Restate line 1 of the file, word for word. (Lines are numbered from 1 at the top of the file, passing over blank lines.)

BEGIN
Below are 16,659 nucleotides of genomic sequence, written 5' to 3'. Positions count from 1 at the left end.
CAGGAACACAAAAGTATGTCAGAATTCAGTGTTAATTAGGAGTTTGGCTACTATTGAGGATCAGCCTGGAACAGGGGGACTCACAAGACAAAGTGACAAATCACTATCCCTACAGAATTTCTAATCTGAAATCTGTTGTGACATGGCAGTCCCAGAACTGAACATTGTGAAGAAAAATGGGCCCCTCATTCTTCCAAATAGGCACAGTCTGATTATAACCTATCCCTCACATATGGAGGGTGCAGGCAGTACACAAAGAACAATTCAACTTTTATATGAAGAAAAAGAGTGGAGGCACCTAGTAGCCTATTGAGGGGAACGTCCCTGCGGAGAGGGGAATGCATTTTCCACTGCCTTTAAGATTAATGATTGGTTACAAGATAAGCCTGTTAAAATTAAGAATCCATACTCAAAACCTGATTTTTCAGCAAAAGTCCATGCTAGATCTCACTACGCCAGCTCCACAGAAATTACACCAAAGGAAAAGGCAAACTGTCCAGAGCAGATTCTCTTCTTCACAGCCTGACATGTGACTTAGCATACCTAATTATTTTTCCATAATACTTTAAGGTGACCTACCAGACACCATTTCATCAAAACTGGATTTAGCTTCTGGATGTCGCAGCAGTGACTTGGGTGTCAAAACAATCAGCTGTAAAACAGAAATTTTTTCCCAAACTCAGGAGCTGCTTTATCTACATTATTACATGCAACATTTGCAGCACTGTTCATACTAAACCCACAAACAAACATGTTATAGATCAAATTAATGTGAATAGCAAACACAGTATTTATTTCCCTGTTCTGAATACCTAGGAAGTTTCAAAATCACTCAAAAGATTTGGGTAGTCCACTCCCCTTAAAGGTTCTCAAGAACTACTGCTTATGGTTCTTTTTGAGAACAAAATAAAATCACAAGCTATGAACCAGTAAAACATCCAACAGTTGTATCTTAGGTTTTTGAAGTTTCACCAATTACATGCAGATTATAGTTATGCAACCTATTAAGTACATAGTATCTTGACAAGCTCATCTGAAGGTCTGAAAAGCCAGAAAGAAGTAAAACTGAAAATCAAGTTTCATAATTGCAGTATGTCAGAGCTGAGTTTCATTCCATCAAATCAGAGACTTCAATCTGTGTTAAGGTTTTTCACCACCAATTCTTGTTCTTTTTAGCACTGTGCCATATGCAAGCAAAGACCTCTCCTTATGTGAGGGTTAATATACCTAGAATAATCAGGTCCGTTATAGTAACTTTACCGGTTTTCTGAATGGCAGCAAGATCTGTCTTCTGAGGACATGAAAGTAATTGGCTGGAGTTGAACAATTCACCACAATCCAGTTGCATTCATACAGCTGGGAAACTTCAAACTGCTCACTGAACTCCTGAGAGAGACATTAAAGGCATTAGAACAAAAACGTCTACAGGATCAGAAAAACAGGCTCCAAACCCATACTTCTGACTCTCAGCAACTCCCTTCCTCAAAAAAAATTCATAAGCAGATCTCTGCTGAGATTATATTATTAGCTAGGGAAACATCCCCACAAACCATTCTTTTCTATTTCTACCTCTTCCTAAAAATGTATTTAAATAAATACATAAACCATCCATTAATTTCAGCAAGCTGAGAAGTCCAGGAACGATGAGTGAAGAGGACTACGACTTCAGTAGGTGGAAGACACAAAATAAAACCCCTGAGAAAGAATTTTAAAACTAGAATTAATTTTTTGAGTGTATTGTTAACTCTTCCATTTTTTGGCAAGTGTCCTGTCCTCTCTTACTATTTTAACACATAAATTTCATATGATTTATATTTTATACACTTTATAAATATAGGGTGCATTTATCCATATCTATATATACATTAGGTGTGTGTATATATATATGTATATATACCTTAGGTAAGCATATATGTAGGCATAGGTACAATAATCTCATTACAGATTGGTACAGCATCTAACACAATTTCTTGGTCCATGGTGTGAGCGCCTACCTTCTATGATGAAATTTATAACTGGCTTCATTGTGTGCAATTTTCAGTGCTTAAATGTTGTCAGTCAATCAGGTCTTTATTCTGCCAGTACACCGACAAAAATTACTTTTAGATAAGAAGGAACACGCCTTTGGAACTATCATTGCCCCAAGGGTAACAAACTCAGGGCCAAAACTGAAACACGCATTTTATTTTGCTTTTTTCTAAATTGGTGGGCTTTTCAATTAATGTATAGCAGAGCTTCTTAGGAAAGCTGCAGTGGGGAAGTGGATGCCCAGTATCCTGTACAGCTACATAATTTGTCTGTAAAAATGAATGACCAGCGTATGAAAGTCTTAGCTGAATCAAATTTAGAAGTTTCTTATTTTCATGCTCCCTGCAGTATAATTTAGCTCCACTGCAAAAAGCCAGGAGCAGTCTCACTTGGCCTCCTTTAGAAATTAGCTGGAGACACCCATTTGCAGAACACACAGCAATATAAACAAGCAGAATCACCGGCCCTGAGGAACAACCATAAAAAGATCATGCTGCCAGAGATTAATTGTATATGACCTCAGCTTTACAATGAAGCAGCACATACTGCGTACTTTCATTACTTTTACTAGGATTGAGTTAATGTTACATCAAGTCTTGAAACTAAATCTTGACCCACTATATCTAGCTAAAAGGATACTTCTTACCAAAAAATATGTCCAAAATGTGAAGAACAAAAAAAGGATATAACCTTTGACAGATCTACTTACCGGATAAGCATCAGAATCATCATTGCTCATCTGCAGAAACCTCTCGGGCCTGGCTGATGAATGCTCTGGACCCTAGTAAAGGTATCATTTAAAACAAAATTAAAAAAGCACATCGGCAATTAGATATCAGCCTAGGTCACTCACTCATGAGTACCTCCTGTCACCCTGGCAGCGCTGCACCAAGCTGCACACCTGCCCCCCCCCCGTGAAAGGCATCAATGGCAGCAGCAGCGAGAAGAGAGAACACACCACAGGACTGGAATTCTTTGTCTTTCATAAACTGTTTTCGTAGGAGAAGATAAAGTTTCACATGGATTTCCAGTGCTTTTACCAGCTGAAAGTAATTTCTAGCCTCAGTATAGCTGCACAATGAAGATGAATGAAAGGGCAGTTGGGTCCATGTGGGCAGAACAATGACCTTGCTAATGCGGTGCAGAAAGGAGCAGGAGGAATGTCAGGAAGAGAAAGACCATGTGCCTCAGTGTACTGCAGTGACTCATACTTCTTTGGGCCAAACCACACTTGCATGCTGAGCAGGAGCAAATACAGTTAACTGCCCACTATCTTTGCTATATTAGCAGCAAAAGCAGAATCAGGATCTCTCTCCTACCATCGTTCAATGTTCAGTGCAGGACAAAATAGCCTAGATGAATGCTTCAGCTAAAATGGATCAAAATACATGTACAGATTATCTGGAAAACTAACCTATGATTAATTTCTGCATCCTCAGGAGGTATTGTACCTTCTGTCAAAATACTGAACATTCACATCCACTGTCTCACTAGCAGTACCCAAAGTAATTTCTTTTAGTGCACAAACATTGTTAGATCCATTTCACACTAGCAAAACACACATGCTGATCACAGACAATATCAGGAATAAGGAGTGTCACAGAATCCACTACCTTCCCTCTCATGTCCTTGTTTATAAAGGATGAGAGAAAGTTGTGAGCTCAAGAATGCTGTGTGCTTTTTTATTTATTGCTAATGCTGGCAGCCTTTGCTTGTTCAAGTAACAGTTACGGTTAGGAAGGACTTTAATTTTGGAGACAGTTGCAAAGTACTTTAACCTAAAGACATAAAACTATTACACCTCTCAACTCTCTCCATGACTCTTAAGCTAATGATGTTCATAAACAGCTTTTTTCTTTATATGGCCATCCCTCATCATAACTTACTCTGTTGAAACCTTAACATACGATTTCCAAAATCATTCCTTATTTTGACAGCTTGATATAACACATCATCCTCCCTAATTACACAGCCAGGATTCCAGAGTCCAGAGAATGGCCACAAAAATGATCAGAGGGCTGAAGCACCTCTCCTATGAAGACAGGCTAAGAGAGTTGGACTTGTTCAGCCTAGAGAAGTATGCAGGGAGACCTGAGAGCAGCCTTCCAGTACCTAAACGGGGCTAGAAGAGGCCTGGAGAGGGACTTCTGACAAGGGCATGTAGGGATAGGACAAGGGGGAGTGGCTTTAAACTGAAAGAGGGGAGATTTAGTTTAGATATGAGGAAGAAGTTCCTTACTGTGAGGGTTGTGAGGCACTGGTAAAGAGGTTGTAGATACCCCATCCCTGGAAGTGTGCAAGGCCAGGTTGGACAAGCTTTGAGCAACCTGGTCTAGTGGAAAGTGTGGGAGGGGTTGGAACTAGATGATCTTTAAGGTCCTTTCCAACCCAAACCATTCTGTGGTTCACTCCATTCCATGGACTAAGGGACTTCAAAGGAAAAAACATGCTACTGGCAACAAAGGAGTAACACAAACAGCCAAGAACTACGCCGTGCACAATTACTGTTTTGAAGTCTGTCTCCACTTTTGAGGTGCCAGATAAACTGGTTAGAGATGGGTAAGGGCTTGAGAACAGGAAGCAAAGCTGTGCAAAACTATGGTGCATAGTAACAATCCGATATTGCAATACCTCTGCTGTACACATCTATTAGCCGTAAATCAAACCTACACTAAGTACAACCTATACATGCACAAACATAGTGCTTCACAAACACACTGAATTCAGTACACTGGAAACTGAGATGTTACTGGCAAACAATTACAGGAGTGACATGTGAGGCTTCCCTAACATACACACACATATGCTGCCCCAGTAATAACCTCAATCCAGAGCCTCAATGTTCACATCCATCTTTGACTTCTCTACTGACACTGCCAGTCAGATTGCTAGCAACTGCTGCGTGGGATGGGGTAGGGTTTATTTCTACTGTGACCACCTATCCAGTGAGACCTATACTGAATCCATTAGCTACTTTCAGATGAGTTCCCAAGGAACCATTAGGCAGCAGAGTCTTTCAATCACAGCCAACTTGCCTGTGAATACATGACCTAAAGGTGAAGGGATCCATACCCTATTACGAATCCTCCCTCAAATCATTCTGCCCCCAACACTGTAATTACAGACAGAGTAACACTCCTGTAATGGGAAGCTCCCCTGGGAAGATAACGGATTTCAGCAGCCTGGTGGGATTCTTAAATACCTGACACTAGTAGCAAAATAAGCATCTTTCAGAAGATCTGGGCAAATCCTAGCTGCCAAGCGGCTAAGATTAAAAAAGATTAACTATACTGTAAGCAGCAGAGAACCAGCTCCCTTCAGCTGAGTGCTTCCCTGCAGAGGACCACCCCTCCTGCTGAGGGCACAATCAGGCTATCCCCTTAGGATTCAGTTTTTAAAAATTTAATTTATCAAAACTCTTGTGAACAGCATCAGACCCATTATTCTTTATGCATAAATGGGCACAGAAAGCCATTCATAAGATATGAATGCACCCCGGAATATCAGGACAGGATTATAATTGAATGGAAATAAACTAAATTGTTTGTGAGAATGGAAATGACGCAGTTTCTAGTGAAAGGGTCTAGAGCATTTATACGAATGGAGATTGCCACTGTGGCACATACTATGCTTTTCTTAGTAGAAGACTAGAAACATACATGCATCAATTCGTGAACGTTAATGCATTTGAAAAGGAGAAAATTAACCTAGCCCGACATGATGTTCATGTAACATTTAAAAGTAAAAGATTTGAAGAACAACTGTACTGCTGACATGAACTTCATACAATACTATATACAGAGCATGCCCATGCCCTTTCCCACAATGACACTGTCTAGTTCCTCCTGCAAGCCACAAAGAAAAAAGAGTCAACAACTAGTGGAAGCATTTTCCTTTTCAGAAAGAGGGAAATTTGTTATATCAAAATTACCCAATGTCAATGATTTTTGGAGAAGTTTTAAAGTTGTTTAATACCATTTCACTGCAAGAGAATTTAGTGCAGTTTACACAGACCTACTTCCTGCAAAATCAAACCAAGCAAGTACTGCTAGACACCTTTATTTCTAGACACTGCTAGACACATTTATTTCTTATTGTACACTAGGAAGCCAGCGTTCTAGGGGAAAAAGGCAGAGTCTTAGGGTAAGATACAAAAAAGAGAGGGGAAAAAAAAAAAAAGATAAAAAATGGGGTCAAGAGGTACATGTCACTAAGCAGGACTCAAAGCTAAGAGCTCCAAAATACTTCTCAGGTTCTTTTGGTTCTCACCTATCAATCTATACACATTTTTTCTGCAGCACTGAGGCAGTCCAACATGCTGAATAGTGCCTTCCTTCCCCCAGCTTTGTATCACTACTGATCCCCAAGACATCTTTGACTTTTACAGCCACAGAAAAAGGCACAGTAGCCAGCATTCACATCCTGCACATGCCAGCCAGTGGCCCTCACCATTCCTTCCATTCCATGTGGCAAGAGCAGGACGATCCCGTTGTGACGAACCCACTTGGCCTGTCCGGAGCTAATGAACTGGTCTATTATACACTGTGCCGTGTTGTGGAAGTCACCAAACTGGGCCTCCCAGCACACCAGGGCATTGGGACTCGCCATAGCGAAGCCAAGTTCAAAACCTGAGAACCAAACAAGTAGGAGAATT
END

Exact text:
Below are 16,659 nucleotides of genomic sequence, written 5' to 3'. Positions count from 1 at the left end.